Doc points out that we’re in the midst of the 10 year anniversary of The Cluetrain Manifesto. I can honestly say that Cluetrain changed my life. Here’s how:

When Cluetrain came out, I was a stock-broker living in Denver. I remember sitting at The Park Tavern, reading the book, eating dinner (I devoured the book in one sitting). I’d never read anything like it. In the back of the book were author bios. And one of those bios was for Chris Locke, who, as it turned out, lived in Boulder. Amazingly, it contained his email address. So, I did the only logical thing — emailed him and told him I wanted to buy him a cup of coffee.

Chris was nice enough, and responded to my email by saying that he’d love to, although his schedule was a bit weird. I emailed him several more times trying to set up a meeting – all with no luck. Finally, in a fit of frustration, I sent him an email saying something like – “look, I know you’re a bestselling author and all, but you don’t have to be an asshole — either have coffee with me, or tell me to stop bothering you.” My phone number was in the email’s sig. Two minutes after I sent it, my phone rang. It was an apologetic Chris Locke.

Over the next few months, Chris and I had coffee on a regular basis — talking technology, the internet, Hunter Thompson, music, buddhism — just about everything. Then, one day, Chris told me that he wanted me to work with him on a site – and he thought he could help me make some money doing it (thus began my entrepreneurial life).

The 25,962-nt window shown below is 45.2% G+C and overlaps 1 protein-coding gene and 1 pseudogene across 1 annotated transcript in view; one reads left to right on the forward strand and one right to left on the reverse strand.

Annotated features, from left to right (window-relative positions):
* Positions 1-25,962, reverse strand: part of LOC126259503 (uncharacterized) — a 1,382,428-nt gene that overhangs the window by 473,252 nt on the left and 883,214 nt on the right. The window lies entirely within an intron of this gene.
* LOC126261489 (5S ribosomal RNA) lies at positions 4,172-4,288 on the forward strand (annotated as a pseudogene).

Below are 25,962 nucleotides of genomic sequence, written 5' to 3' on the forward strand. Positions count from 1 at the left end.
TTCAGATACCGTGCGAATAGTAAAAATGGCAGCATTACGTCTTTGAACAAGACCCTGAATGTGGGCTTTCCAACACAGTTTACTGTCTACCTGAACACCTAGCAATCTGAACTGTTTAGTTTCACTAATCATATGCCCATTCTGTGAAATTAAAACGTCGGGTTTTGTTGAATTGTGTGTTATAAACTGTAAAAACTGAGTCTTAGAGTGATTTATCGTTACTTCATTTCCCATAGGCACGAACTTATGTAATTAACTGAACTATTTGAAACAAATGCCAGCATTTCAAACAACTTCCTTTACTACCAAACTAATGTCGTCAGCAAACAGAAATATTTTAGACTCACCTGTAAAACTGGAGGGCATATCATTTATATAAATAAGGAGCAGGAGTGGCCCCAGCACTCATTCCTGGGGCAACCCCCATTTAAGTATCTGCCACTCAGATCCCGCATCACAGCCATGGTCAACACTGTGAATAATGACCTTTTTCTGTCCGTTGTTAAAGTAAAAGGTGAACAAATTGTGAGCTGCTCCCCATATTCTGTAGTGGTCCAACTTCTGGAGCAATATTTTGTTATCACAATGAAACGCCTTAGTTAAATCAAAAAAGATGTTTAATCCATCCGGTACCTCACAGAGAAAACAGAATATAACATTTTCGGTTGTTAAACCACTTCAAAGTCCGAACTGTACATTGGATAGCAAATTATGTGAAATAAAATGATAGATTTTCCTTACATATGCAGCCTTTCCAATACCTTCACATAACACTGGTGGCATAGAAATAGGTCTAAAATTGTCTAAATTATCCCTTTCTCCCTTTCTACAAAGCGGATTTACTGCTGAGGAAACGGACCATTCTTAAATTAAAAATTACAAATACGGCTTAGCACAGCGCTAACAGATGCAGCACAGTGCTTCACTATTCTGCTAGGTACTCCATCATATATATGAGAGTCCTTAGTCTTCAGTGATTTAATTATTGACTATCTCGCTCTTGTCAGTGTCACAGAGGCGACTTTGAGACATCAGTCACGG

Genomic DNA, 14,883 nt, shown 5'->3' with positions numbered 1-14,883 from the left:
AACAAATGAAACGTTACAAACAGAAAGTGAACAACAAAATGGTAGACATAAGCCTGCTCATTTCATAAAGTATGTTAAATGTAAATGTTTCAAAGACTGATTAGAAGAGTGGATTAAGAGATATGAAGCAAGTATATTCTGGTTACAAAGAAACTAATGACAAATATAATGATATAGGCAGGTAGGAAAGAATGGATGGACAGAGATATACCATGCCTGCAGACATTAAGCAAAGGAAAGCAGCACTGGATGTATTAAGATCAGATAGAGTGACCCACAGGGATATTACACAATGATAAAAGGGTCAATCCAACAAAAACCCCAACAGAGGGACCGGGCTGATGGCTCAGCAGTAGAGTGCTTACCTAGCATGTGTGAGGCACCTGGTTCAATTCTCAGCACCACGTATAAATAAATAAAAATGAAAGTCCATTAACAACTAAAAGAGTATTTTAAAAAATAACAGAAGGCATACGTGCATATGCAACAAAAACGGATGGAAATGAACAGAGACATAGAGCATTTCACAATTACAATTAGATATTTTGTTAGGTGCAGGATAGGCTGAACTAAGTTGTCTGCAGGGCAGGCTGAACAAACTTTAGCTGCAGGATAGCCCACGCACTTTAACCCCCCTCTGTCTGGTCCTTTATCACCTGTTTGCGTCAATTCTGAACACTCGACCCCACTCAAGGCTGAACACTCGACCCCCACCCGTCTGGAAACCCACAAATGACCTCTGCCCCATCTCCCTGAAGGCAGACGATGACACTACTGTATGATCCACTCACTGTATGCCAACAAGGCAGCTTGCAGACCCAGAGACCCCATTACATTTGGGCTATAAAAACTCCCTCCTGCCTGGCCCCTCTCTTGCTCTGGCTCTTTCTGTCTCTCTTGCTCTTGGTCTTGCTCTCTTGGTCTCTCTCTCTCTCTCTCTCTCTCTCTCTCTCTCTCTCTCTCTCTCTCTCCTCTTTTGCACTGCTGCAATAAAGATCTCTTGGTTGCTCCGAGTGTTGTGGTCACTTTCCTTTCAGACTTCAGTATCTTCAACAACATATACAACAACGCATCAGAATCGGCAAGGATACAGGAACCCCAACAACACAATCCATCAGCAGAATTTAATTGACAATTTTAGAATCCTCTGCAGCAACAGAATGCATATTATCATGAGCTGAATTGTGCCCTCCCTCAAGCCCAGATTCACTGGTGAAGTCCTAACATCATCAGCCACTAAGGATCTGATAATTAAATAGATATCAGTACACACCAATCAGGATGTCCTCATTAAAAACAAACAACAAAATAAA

The site was The guy paying us was Steve Larsen. The conferences were the personalization summits. The events/meetings/people that came out of working with Chris and Steve include:

1. Met Doc Searls and David Weinberger — still 2 of the smartest people I know.

2. Met Esther Dyson, Clay Shirky, Jerry Michalski, Ann Winblad — and a whole host of Chris and Steve’s “network” (Chris and Steve were part of the original crowd known as “jerry’s kids” that later became PC Forum).

3. Chris called me one day and said, “I just found this new thing that is going to CHANGE THE WORLD.” That thing was Blogger. Back when it was basically run out of Evan Williams’ bedroom. Chris and I ran the site off of blogger from there on out (and used to have to email Ev and ask him to reboot the server now and again).

4. Doc intro’d me to Andre Durand, who intro’d me to Phil Becker. Andre started Ping Identity (where I was employee #1), and Andre and Phil asked me to join them on founding and building Digital ID World (DIDW). DIDW was my first real experience running a conference. And it’s still what I do today (obviously).

5. I spent hours in Chris’ kitchen while he reviewed/wrote/ripped apart chapters of Gonzo Marketing.

And countless other things….

I can honestly say that Cluetrain (and interacting with the people around it) changed my life. Not a little. Drastically. And the book was pretty good too! 😉

To Doc, David, Chris (I’ve never met Rick) — thanks guys! It was always more than just a book, and I think it’s probably inspired an entire generation of tech marketers.